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Morning Briefing Strap Line
Wed 18th Jul 2012 - Soho House, Fuller’s and Castle Rock

Story of the day:

McDonald’s most astute user of social media: A survey of social media usage by top US chains has found McDonald’s is the most astute user. The conclusion, contained within Unmetric’s Fast Food Report, ranked Taco Bell a close second. McDonald’s has a dedicated corporate Twitter team of six people and has the fastest corporate reply time on Twitter – 29 minutes - with Chipotle second fastest (37 minutes). McDonald’s has seen 118 per cent follower growth on Twitter since January. Burger King is the slowest of all chains measured (60 hours, 29 minutes). The report found quick-service chains post on Facebook most often on Thursdays. More tweets appear between 3pm and 6pm than any other three-hour span - linked to when dinner decisions are being made. Burger King, which really became active in social media less than a year ago, ranks as the fastest-growing chain on Facebook, with a 105 per cent increase in fans between January and April. Chipotle tops the list of most tweets (15,002) and scores a survey-best 100 per cent on replies to tweets, using Twitter as a conversational tool to connect with followers, replying to 100 per cent of its followers’ 15,002 tweets. Overall, 61 per cent of fast food fans on Facebook are female. “Large fast food chains have long dominated commercial airwaves but in the era of social media these restaurants have a new opportunity to directly engage with fans and seek out a competitive edge,” said Unmetric chief executive Lux Narayan.

Industry news:

Pub and restaurant operators saw 1.3 per cent sales rise in June: UK pub and restaurant groups saw a collective 1.3 per cent increase in like-for-like sales in June, according to latest Coffer Peach Business Tracker data. But a combination of rain, football and the Jubilee produced contrasting fortunes for pub and restaurant operators. “While drink-led pubs saw a healthy jump in like-for-likes, casual restaurant chains suffered a corresponding fall against June last year,” said Peter Martin of Peach Factory, the business intelligence specialist that produces the sector Tracker, in partnership with Coffer Group and UBS. “The market overall was up on last June. But the wet weather, sport and the Jubilee celebrations affected businesses in very different ways,” Martin added. “That was particularly apparent in London, where pub trading was especially strong, but casual dining brands had a tough month. Competition inside the M25 is also fiercer than elsewhere in the country, and the distractions of football on TV, in particular, just added to that,” he said. Much of the increased competition is coming from the chains themselves, reflected in the fact that total sales reported by the Tracker, which include the effects of new openings, were up five per cent on the same period last year, and were positive across all parts of the market. Overall, chains saw more growth in June outside of London than inside. The Coffer Peach Tracker industry sales monitor for the UK pub and restaurant sector collects and analyses monthly performance data from 25 operating groups. “The eating and drinking-out market has been volatile, like the weather, for most of this, although the overall picture is of a steadily expanding branded sector, driven, by new openings, but with like-for-like growth essentially flat,” added Martin. “Tracker data shows the annualised like-for-like sales growth rate for the leading groups is currently running at around 1.5 per cent, with total sales running at around 5.6 per cent,” he added. Mark Sheehan, managing director at Coffer Corporate Leisure, said: “We are seeing a change in the pattern of trade in the hospitality sector. Pubs are outperforming restaurants and the provinces are trading better than London. While the weak euro is currently affecting tourist trade in London, the Olympics will be the greatest ever advertisement for London and the UK and we expect to see significant long term benefits for the whole sector especially in areas that traditionally benefit from tourism.”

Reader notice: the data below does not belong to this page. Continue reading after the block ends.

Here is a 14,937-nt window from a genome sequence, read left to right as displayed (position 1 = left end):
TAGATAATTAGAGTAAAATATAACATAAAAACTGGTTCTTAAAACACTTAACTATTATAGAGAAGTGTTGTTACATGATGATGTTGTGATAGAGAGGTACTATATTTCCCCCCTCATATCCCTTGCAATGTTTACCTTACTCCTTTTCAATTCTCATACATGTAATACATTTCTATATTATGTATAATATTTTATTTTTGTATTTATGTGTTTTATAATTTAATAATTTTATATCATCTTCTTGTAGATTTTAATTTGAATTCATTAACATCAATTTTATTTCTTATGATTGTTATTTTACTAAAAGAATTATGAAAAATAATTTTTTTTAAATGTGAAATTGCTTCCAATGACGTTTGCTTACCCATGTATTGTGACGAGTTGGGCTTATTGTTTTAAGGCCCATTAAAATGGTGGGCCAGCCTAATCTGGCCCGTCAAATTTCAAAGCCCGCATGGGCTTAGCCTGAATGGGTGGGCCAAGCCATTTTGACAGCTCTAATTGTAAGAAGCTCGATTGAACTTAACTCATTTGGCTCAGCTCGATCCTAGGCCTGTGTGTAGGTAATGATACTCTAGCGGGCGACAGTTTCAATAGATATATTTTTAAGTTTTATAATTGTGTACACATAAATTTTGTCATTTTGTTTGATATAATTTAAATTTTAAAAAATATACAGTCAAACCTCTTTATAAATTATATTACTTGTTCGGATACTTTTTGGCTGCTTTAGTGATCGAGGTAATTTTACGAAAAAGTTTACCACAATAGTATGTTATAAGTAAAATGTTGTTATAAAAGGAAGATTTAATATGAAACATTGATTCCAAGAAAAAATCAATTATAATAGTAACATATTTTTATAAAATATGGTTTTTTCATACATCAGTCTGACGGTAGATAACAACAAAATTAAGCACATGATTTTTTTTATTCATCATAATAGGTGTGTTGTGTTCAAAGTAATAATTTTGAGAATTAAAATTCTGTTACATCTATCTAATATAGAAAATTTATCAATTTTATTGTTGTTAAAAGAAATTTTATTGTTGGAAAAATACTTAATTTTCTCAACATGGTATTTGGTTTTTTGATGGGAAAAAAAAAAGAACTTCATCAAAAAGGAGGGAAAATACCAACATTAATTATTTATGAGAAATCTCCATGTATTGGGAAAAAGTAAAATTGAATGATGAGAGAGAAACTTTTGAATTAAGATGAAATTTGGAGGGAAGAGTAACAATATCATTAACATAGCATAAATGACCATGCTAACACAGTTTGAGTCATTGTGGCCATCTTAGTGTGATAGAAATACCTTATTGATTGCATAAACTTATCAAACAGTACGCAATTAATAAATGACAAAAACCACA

Wet weather leads to sharp dip in inflation: The very wet weather has caused inflation to fall to 2.4 per cent. The Office of National Statistics reported that high street shops started their sales early because shoppers weren’t buying items like sunglasses, deodorant and meat for barbecues in the usual numbers. Inflation has fallen by half since November last year.

On-trade drinks market sees polarisation: The 2012 First Drinks Market Report has claimed consumers are either trading up and buying less or trading down and buying more. The report suggests that the trends mean growth in premium and discount brands but that the mid-market will become an “increasingly uncomfortable” part of the sector. One growth area is cocktails which have seen a 26 per cent sales rise but at the moment only one if five outlets offer them.

MPs back duty fraud task force: MPs on the All Party Parliamentary Beer Group have called for the establishment of a new joint government and industry anti-fraud task force with expert stakeholders rather than the introduction of beer duty stamps. This should be set up as soon as possible, to make existing policies work better and to build on the current anti-fraud strategy, the British Beer & Pub Association has argued. BBPA chief executive Brigid Simmonds said: “I want to thank Andrew Griffiths, John Healey and the All Party Parliamentary Beer Group, who have jointly undertaken a very thorough investigation, and have concluded that the time is not right for the introduction of beer tax stamps or supply chain legislation. They are right to be concerned over the very damaging effect these plans would have on the UK brewing and pub industry, and of equal importance, the reduced choice this would mean for beer drinkers.”